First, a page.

Tommy is shocked to learn that one of his neighbors could be a communist, and soon fear of a communist in this tight-knit community takes hold of everyone when Tommy uses the paper to frame a storeowner, Mr. McKenzie. As Mr. McKenzie's business slowly falls apart and Mary Lou doesn't seem to get any better, Tommy's mother's abuse gets worse causing Tommy's bullying to spiral out of control.
Poignantly written, Kristin Levine proves herself a master of gripping and affecting historical fiction."
- ISBN-13: 9780399163289
- ISBN-10: 039916328X
- Publisher: Putnam Publishing Group
- Publish Date: September 2014
- Page Count: 341
- Reading Level: Ages 10-UP
Publishers Weekly® Reviews
- Reviewed in: Publishers Weekly, page .
- Review Date: 2014-10-13
- Reviewer: Staff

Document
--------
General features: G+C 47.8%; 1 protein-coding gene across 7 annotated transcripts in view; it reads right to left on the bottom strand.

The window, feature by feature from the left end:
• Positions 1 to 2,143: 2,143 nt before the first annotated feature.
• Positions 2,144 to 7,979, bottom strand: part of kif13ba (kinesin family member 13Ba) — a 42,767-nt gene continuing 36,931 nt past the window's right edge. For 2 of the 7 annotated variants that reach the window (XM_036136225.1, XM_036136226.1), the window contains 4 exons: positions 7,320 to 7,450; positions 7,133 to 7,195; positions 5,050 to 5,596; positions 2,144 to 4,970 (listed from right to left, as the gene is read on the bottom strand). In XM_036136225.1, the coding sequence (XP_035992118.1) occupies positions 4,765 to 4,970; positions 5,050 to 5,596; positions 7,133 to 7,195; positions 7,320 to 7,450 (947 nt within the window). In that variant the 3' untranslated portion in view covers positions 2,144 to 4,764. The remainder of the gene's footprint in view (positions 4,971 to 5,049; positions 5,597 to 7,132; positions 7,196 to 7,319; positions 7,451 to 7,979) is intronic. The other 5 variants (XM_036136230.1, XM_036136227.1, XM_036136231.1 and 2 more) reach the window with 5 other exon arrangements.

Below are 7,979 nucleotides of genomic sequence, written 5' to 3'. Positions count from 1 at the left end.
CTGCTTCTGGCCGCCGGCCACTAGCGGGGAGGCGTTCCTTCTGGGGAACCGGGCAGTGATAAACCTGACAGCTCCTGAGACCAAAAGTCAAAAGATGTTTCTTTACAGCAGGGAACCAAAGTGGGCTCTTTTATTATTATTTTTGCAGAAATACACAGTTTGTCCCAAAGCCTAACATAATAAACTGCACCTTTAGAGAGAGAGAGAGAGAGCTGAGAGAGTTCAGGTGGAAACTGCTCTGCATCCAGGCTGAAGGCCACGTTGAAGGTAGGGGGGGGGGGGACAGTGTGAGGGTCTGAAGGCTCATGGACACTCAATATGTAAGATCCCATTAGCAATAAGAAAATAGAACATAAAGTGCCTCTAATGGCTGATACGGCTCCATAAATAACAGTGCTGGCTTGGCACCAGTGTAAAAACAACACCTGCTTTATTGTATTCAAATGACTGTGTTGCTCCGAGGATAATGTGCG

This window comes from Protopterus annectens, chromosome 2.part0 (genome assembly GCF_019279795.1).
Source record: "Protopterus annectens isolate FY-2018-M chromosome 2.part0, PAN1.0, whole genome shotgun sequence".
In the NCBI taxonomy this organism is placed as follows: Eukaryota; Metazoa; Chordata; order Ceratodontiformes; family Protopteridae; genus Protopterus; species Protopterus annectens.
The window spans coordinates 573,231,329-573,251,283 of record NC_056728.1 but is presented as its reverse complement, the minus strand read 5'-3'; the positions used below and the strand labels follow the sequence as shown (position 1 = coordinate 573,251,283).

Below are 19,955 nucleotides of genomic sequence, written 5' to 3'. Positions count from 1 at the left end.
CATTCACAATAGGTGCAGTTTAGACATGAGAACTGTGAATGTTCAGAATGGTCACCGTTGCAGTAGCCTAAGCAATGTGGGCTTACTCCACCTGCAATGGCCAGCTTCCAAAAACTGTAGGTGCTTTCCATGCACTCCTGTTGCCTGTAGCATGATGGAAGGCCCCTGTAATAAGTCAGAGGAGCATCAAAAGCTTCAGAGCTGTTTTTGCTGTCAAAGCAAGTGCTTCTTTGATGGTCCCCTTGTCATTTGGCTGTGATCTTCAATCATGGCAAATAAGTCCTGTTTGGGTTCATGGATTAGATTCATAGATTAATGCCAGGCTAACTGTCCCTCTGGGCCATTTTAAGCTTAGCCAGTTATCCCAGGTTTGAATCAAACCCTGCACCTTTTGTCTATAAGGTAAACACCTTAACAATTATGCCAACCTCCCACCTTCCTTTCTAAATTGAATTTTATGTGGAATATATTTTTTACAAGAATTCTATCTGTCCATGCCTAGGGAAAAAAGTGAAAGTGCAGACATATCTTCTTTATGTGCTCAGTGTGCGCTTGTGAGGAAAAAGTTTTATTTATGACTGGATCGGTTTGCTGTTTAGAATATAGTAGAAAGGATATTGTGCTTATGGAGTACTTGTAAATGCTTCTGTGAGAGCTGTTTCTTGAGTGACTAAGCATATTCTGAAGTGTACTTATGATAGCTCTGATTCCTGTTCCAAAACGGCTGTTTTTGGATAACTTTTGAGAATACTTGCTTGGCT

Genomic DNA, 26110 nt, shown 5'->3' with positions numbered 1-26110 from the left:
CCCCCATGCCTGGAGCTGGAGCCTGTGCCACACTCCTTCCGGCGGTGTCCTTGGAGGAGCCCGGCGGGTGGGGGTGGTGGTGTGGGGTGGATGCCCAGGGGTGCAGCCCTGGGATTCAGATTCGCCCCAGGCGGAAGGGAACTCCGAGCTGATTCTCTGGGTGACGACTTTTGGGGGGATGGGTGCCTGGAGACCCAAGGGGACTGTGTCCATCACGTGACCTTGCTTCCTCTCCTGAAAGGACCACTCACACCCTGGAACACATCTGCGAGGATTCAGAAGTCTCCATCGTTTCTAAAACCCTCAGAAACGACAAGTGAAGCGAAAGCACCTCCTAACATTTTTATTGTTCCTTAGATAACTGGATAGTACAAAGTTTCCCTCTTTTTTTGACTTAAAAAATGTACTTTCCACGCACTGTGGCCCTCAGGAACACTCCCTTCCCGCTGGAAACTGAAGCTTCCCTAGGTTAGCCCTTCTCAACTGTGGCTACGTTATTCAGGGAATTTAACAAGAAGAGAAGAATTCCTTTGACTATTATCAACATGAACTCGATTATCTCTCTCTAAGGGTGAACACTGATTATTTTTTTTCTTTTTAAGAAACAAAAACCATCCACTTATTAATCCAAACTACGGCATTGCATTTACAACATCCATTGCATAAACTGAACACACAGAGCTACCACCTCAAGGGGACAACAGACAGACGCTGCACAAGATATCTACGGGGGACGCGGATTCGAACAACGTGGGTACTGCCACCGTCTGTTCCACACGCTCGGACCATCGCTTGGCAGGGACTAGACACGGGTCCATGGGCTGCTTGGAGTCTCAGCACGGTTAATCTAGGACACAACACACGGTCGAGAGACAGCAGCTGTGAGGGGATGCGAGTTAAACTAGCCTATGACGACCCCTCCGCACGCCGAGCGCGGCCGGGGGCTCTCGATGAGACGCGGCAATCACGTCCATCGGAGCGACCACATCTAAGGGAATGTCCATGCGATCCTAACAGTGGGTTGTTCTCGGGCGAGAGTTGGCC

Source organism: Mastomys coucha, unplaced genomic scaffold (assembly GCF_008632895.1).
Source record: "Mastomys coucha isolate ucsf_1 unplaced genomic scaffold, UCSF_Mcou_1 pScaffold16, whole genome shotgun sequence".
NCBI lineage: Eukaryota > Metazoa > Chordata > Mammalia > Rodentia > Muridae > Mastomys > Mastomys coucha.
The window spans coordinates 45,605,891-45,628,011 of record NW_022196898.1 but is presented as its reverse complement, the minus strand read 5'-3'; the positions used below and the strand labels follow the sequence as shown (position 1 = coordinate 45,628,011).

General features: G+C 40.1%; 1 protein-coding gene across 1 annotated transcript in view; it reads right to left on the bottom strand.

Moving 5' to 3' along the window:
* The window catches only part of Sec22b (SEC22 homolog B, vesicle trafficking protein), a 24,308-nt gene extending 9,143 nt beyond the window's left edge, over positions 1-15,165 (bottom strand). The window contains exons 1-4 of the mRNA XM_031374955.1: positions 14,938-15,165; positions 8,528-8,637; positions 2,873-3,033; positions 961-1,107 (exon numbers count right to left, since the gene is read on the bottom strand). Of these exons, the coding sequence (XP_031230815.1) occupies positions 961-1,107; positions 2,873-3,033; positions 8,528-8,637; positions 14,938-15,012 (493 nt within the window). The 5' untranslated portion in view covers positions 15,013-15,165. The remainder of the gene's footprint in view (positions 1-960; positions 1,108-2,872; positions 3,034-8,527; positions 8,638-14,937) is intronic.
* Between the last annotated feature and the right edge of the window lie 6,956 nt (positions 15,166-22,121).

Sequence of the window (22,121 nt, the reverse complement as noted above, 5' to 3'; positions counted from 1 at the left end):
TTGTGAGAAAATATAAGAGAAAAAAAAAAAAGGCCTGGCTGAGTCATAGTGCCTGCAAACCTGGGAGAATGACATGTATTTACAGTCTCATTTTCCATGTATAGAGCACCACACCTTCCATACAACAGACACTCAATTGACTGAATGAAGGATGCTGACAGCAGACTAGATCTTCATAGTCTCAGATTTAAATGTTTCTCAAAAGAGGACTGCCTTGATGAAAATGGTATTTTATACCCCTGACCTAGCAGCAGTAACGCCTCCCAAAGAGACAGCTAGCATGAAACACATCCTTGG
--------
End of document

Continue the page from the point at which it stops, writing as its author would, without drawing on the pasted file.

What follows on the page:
Inspired by her father's childhood, Levine (The Lions of Little Rock) explores the charged emotions of the McCarthy era in a hard-hitting story set in suburban Chicago. "Cowboys have scars. Bad guys have scars. Sisters aren't supposed to have scars," thinks 12-year-old Tommy, who feels guilty after his older sister, Mary Lou, is severely burned while doing his chores. Tommy's mother, already volatile, becomes even more so, verbally and physically abusing Tommy. Tommy's own anger builds, and he hurts others in turn. He steals from the general store and, when reprimanded, plants a found copy of The Daily Worker at the store, putting its owner in jeopardy. Tommy and his friends also bully the storeowner's overweight son, "Little Skinny," who has burn scars and a dying mother. Levine creates a believably frustrated and overwhelmed protagonist in Tommy, who is goodhearted at his core, but struggles mightily to do the right thing as tragedies and setbacks rush at him. It's a thoughtful story about understanding and compassion, distinguished by complex characters and a supportive, tight-knit community. Ages 10–up. Agent: Kathryn Green, Kathryn Green Literary Agency. (Sept.)